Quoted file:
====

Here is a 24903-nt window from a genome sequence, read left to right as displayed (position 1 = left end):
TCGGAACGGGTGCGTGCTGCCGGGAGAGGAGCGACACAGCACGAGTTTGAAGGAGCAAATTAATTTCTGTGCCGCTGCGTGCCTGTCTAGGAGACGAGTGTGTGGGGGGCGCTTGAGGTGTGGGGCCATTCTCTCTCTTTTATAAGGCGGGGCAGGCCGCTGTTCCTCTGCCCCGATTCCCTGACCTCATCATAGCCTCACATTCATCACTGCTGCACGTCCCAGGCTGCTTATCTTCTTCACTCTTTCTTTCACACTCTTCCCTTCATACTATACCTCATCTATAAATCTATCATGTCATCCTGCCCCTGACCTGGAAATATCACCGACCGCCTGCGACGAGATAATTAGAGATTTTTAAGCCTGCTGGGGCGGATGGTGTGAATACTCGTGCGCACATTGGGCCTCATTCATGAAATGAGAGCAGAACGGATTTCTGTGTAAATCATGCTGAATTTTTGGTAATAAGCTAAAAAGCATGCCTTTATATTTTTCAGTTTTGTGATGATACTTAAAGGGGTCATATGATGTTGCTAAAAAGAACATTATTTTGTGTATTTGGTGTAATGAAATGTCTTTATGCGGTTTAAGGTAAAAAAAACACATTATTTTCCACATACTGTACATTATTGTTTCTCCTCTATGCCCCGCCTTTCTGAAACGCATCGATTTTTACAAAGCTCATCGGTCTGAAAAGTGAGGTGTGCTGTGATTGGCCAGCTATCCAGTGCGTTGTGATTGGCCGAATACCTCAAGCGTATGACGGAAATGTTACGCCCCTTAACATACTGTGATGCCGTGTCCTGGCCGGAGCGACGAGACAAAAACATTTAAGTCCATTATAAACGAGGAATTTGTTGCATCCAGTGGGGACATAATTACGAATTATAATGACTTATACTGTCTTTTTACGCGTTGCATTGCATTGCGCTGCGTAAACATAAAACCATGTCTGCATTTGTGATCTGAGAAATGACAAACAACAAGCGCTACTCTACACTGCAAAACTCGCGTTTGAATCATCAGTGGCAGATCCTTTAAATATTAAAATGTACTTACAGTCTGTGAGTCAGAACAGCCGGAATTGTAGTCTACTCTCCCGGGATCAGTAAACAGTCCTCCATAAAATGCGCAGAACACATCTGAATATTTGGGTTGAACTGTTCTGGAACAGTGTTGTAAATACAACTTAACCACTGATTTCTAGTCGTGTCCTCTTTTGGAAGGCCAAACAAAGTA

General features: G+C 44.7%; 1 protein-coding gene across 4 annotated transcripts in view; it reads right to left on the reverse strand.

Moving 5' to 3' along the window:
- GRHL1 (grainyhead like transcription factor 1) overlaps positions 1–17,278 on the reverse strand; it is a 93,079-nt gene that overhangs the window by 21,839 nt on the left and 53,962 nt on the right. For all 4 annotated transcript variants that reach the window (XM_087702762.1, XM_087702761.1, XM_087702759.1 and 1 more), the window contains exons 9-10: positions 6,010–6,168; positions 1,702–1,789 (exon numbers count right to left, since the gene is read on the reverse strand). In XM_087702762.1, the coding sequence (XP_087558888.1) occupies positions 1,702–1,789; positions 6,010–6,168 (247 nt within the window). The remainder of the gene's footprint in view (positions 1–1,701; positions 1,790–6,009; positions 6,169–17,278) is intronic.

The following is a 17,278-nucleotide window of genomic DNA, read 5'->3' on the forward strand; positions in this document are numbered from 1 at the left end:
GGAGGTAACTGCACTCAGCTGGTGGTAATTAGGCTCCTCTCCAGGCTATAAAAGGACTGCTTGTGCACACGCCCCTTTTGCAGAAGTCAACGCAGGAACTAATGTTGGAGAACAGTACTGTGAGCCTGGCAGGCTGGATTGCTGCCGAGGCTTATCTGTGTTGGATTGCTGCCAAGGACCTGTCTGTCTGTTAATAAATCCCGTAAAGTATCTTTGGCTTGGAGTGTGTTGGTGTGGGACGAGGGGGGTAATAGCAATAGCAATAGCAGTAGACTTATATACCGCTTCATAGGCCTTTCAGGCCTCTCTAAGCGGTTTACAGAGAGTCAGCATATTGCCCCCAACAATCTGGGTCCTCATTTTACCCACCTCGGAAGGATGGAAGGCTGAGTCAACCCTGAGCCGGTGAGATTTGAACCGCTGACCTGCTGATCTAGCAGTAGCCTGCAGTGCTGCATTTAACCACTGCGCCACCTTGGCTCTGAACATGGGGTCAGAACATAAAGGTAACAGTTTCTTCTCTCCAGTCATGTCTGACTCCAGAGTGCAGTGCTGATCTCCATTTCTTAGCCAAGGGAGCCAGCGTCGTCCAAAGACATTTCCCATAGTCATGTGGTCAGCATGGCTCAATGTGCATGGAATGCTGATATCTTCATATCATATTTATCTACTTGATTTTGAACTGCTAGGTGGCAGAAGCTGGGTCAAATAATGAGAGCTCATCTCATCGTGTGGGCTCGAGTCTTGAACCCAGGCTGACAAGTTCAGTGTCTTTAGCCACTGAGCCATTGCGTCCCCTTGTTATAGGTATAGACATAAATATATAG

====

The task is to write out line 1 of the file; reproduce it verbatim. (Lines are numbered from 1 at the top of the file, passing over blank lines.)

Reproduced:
Here is a 24903-nt window from a genome sequence, read left to right as displayed (position 1 = left end):